Ethiopia is the second most populous country in Africa after Nigeria, with a growing population of over 120 million, approximately two-thirds of whom are under age 30. A reform-minded government, low-cost labor, a national airline with over 100 passenger connections, and growing consumer markets are key elements attracting foreign investment.
Ethiopia faced several economic challenges in 2022 relating to drought in the southern and eastern lowlands, political tensions and unrest in parts of the country, armed conflict in the north, lingering effects of the COVID-19 pandemic, and Russia’s war in Ukraine. Ethiopia’s macroeconomic position was characterized by over 30 percent inflation, an acute foreign exchange shortage, a 3.4 percent budget deficit to GDP ratio, and plummeting credit ratings. The IMF estimated GDP growth at 3.8 percent in 2022, which was a significant drop from 6.3 percent in 2021 and double-digit growth for much of the past decade. In 2022, the government re-tendered a partial privatization of state-owned telecoms monopoly Ethio Telecom, released a request for comments to issue a third telecoms license, and launched Ethiopian Investment Holdings, a sovereign wealth fund with the mandate to manage future privatization offerings. In 2022, the government also established the Capital Markets Authority to prepare the legal framework for establishing a stock market and committed to banking liberalization in the near term.
Russia’s illegal invasion of Ukraine and the resulting global supply chain disruptions exacerbated galloping inflation in Ethiopia, which was 32 percent year-on-year in March 2023 according to the Ethiopian Central Statistics Agency. The World Bank estimated 10 million Ethiopians could fall into poverty in 2022 as a result of inflation.
Ethiopia is a signatory of the Paris Agreement on Climate Change, and it has a climate resilience green economy strategy (CRGES) to build a green and resilient economy. Ethiopia has also formulated climate-resilient sectoral policies and strategies to provide specific strategic interventions in areas such as agriculture, forestry, transport, health, urban development, and housing although they are not fully implemented.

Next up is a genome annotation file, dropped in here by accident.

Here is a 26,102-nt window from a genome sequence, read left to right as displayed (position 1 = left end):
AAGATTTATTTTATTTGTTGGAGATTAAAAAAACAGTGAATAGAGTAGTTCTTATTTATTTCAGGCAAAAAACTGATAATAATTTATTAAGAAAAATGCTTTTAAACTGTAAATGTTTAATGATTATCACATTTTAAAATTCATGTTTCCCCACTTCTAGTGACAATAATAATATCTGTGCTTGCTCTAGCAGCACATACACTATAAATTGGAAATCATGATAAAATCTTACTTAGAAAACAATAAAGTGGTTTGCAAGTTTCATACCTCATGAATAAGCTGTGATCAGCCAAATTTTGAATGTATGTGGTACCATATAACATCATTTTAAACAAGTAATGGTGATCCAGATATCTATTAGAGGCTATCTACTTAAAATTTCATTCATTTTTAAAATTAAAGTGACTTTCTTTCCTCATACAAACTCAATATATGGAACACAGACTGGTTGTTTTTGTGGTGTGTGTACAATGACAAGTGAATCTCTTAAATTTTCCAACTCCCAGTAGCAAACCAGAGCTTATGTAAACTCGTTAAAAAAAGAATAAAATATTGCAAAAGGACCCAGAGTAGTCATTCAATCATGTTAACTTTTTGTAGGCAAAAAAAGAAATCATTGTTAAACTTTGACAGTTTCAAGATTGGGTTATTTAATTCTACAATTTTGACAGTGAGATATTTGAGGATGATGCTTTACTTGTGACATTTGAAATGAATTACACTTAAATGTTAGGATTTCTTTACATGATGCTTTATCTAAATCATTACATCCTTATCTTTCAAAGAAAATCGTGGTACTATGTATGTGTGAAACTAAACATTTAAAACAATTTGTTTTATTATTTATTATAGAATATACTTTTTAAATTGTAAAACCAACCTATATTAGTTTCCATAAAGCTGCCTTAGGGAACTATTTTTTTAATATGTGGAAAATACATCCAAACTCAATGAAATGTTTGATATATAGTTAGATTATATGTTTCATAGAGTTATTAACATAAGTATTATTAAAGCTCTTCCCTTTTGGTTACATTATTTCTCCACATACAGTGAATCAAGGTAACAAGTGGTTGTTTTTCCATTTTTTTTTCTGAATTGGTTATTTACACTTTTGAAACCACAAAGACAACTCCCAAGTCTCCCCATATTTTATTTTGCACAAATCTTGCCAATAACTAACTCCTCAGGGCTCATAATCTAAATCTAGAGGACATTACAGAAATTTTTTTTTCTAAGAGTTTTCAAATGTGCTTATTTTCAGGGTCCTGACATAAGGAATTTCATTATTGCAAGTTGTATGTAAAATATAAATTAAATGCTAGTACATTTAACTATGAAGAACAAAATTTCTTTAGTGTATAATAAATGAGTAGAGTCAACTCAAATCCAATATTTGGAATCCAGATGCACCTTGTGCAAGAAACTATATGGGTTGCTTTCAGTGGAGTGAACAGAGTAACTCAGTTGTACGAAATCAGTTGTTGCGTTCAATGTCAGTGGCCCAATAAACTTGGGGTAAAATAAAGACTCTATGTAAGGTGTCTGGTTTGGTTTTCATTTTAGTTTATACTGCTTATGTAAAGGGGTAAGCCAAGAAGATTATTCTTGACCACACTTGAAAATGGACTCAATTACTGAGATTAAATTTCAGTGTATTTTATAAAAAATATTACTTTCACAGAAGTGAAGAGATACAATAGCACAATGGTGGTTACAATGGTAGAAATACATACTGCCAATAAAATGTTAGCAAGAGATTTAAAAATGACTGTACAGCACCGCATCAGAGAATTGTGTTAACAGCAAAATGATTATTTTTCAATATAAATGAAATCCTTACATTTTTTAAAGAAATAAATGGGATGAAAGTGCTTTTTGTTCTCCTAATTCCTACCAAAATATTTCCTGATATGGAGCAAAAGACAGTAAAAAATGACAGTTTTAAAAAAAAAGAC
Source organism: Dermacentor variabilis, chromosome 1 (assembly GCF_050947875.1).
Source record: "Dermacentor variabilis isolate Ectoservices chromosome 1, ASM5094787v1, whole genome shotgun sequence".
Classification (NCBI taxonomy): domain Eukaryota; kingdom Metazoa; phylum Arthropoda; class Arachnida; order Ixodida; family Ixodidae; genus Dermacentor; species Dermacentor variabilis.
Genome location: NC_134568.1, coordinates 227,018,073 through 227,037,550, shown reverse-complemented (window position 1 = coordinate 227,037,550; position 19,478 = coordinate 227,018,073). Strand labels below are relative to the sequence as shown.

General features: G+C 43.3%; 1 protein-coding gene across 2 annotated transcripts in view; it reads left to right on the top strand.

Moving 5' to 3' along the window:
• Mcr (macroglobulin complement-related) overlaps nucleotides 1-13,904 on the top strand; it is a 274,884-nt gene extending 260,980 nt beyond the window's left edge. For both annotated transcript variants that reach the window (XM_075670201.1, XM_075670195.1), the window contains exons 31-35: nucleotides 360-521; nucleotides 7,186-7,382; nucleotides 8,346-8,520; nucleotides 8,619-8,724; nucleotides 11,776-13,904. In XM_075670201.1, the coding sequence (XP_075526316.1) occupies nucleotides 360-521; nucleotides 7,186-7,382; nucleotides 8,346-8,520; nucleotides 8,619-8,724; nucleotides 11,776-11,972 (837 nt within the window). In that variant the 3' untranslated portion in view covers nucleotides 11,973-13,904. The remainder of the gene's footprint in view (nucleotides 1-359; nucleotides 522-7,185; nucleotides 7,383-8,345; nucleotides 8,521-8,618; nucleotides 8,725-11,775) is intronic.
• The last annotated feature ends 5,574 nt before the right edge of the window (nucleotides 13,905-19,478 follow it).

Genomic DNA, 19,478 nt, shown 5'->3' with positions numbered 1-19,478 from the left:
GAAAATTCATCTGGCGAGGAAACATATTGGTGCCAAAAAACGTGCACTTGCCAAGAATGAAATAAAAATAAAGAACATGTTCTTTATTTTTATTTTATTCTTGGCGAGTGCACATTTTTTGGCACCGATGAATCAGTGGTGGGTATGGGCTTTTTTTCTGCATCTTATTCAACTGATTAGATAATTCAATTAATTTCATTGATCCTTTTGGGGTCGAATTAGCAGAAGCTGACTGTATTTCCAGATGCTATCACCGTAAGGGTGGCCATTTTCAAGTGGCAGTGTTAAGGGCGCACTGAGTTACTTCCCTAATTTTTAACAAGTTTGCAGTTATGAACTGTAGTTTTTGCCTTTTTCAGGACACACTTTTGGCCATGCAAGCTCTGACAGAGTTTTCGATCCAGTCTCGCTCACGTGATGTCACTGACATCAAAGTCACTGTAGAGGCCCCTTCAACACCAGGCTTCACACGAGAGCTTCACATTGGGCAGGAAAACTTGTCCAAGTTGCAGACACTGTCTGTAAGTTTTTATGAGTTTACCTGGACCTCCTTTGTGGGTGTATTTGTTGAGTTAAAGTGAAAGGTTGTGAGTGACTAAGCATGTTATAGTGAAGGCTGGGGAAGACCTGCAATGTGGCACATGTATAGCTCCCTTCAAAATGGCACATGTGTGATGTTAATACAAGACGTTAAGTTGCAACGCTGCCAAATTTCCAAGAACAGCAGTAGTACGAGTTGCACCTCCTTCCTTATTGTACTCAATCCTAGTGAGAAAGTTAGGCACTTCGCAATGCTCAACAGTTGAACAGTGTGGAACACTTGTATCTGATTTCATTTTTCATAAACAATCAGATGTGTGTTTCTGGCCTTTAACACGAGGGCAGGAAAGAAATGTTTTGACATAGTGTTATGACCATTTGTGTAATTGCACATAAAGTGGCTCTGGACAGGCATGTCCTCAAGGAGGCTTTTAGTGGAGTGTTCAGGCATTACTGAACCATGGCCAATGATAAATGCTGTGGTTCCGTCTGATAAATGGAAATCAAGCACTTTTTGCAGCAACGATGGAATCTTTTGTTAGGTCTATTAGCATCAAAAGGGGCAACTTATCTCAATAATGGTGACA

The challenges of doing business in Ethiopia remain daunting. Companies often face long lead-times importing goods and dispatching exports due to logistical bottlenecks, corruption, high land-transportation costs, and bureaucratic delays. An acute foreign exchange shortage (the Ethiopian birr is not a freely convertible currency) impedes companies’ ability to repatriate profits and obtain investment inputs. The lack of a capital market hinders private sector growth. Export performance remains weak as the country struggles to develop exports beyond primary commodities (coffee, gold, and oil seeds), further hindered by an overvalued Ethiopian birr. Ethiopia is not a signatory of major intellectual property rights treaties such as the Paris Convention for the Protection of Industrial Property and the Madrid System for the International Registration of Marks.
The largest source of foreign direct investment (FDI) in Ethiopia is the People’s Republic of China (PRC), followed by Saudi Arabia and Turkey. Insecurity and political instability associated with various ethnic conflicts – particularly the conflict in northern Ethiopia and ongoing violence in Oromia – have negatively affected the investment climate and dissuaded FDI.
|TI Corruption Perceptions Index||2022||94 of 180||https://www.transparency.org/en/countries/ethiopia|
|Global Innovation Index||2021||117 of 132||https://www.globalinnovationindex.org/gii-2018-report#|
|U.S. FDI in partner country (M USD, stock positions)||2022||N/A||https://apps.bea.gov/international/factsheet/factsheet.html#411|
|World Bank GNI per capita||2021||$940||http://data.worldbank.org/indicator/NY.GNP.PCAP.CD